Remnants – “What Remains,” at the Thomas Hunter Project Space opens Oct. 6.

October 3, 2014


Juana Valdes’ most current work elicits migration as a complex process, constructing history through a continuum that involves both the homespace of the diasporiccommunity and their new homeland.  In Remnants –“What Remains,” curated by Aisha Tandiwe Bell at the Thomas Hunter Project Space, Juana Valdes reevaluates the worth of artistic production once considered craft-like. She uses them as a medium to identify herself and as a means to subvert the modern conception of value in visual art.

She incorporates ceramic ornaments mass-produced from all over the world as ethnic and religious identification signs that carry aesthetic value of the social class collecting them. These images weave a narrative of historical periods, styles and modes of production. The final outcome speaks of tensions, which explore issues of personal identity and one’s role in multiple collectives.

Juana Valdes  is currently in the exhibition, “Treasure Island” curated by Julie Chae at the Lower East Side Print Shop in NYC. Simultaneously, she is part of a group exhibition curated by William Cordova  The Museum of Contemporary Art North Miami and Miami Light and Texture in Wynwood, organized by Kathryn Mikesell. Past exhibitions include a solo show at SENSEI Gallery 2013. Hudson River Museum, Art in General, El Museo del Barrio, White Box Gallery, Bronx River Art Center, P.S.1 Contemporary Art Center, Paul Sharpe Contemporary Art, Diaspora Vibe Cultural Arts Incubator and Nohra Haime Gallery are a selection of the spaces that have shown her work. Valdes has participated in a range of residencies, most current at the European Ceramic Work Center in the Netherlands (2012), the Jamaica Center for Arts and Learning (2009),the Atlantic Center for the Arts (2008), the Artist Residency at the Center for Book Arts (2007), the Lower East Side Print Shop, (2005), the Smack Mellon Studio Program (2004), and the P.S.1  Studio Residency Program (1998).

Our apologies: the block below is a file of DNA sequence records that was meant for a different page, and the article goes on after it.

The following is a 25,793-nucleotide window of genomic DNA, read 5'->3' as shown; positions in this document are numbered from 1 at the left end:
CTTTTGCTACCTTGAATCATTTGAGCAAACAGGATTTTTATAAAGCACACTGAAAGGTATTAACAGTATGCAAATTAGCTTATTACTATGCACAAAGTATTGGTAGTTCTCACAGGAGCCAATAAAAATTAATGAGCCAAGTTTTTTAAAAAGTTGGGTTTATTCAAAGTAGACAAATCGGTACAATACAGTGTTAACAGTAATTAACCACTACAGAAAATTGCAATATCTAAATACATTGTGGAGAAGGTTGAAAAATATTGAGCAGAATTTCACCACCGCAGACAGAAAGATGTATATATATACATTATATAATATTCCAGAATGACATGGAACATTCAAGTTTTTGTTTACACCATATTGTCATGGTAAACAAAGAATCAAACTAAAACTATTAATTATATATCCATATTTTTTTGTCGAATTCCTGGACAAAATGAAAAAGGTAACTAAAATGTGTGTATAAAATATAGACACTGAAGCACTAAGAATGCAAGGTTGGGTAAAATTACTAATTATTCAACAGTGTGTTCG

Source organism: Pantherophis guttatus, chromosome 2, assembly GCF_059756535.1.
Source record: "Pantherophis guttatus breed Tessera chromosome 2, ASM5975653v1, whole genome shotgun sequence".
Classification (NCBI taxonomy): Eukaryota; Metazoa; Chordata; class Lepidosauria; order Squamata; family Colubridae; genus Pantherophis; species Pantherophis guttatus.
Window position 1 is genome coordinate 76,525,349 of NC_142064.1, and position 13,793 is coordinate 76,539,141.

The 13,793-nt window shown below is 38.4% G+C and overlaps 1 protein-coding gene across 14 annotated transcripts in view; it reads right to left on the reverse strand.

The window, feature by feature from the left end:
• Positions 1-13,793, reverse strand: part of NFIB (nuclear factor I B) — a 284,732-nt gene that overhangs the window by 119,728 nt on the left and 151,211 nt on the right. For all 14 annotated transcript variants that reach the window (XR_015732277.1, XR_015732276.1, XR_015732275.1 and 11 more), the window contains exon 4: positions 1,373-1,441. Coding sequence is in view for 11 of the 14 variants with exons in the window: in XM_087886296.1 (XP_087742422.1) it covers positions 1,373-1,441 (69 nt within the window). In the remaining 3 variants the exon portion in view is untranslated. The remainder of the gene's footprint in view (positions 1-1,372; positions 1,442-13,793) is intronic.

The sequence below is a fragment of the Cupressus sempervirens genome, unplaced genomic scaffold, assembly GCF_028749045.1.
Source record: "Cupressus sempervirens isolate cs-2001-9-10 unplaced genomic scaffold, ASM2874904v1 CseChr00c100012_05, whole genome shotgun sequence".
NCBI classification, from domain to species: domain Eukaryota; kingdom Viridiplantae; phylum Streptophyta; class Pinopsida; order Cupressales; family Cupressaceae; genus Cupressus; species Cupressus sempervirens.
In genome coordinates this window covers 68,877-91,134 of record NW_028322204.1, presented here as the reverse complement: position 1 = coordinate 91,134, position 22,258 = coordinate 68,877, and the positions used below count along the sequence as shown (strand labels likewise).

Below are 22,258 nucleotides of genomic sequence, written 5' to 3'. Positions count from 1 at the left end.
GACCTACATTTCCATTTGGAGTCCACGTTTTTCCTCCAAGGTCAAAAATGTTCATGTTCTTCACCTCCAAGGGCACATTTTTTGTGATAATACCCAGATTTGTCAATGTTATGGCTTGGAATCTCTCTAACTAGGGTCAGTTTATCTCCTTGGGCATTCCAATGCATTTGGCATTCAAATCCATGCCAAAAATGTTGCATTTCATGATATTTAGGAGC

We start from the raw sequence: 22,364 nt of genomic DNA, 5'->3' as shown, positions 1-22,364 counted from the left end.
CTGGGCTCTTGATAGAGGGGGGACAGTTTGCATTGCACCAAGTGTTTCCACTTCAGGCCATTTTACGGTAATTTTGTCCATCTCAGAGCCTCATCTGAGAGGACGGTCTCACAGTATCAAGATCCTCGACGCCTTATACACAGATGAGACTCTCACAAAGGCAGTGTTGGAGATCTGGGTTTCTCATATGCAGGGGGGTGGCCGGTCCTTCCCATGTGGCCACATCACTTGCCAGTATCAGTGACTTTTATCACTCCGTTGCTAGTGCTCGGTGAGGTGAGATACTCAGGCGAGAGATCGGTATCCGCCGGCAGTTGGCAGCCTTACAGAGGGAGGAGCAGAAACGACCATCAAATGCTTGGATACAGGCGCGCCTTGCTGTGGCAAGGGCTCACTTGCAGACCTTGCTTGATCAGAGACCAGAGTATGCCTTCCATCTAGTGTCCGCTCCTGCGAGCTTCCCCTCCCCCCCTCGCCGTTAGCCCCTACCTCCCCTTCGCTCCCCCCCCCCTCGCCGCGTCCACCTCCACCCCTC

Thomas Hunter Project Room is located in the basement of the Thomas Hunter building on Lexington Ave. between 68th and 69th Streets.

Visitors will need to get a “guest pass” from the main entrance (next to the enormous black cube) at Hunter College on the corner of 68th St and Lexington Ave. You may then use any entrance to reach the Thomas Hunter Project Space, located in the basement of the Thomas Hunter Building.

Visitation by appointment the weeks of Oct. 6- 24 also available.

Please call with any questions, especially if you have trouble entering the event:
Aisha Bell 917-754-3291 or Juana Valdes 917-370-0074

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